Identify and improve dangerous intersections, pinch points, remove unsafe parking and expand bike bus rack capacity and coverage
Create off road or separate from road cycle paths. Take advantage of areas along rivers, rail ways and parks
Develop and promote model cycle paths, ways, routes and be prepared to meet the growing demand safe infrastructure stimulates
Promote safe and courteous road use by all and back it up with enforcement
Promote all types of cycling all year round
A what? A Ciclovia is a bike route, ciclo=bike, via=route. Cities around the world are closing streets to cars, usually for a day, but some for good, and letting people experience riding safely in their community. Check out Portland's Sunday Parkways
What would it be like to cycle down Colombo or Worcester without cars? Perhaps create a circular route of closed streets for a grand promenade. Include a street festival to herald the end of earthquakes and to encourage us all to rebuild a safe sustainable city.
Contact Editor [at] spokes [dot] org [dot] nz if you have an interest in organizing/helping.
Ride placidly amid the noise and haste, and remember what peace there may be in separated cycle lanes. As far as possible without surrender be on good terms with all car drivers. Ring your bell considerately and clearly; and listen to others, even the trucks and taxis; they too have their story.
Avoid loud and aggressive 2GB schlock jocks; they are vexatious to the spirit. If you compare yourself with TDF riders, you may become vain and bitter; for always there will be greater and lesser cyclists than yourself. Enjoy your commuting as well as your weekend tours. Keep interested in your own kind of cycling, however humble; it is a real possession in the changing fortunes of traffic planning.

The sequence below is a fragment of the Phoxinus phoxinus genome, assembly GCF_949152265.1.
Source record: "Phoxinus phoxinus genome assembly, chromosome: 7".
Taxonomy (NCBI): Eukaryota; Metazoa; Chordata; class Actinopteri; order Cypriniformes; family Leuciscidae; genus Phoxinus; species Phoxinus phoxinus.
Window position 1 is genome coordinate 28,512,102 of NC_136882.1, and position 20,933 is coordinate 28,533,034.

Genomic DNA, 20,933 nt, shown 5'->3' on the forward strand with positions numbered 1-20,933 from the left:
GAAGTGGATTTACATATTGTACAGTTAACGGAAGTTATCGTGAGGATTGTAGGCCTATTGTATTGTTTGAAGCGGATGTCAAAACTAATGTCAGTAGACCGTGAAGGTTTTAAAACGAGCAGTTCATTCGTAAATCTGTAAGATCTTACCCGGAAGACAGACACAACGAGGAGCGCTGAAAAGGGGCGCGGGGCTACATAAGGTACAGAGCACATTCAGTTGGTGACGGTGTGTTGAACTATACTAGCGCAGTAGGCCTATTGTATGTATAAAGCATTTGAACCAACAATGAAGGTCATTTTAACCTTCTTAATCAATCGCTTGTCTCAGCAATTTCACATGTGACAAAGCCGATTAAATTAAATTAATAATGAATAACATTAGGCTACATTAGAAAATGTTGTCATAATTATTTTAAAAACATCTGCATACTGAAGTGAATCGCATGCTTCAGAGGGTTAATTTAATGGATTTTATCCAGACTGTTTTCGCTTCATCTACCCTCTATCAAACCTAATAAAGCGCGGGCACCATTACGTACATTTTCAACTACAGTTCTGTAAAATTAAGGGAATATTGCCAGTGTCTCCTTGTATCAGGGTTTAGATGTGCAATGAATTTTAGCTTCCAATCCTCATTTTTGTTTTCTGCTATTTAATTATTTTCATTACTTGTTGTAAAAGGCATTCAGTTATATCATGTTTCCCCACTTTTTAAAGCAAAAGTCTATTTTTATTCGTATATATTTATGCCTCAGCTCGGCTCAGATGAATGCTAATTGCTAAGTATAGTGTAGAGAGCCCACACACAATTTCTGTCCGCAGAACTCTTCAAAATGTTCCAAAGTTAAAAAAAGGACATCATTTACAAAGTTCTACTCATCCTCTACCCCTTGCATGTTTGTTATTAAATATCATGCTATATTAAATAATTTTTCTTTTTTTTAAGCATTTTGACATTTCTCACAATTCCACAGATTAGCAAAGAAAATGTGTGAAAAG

Exercise caution in your dealings with the RTA, for the world is full of trickery. But let this not blind you to what virtue there is; Clover Moore strives for high ideals, and everywhere the bicycle couriers are full of heroism.
Be yourself. Especially do not feign being able to ride a fixie. Neither be cynical about steel frames; for in the face of all aridity and disenchantment they are as perennial as the grass.
Take kindly the counsel of the years, gracefully surrendering the Colnago for a three-speed with sprung saddle. Nurture strength of quadriceps to shield you in hilly terrain. But do not distress yourself over Mandatory Helmet Laws. Many fears are born of fatigue and Nanny Society misinformation.
Beyond a wholesome discipline, be gentle with your carbon fibres. You are a child of Bicycle 2.0, no less than the buses and SUVs; you have a right to be here. And whether or not it is clear to you no doubt the cycling infrastructure is unfolding as it should.
Therefore be at peace with the Chinese, they probably made your bike, and whatever your labours and aspirations, in the noisy confusion of George Street at 6pm keep pace with the man with rubber pedals ahead of you.
With all its shards of glass, potholes and broken derailleurs, It is still a beautiful world. Be careful. Strive to ride every day.
(Found in Old Saint Garry's Bike Shed, Brookvale 1692)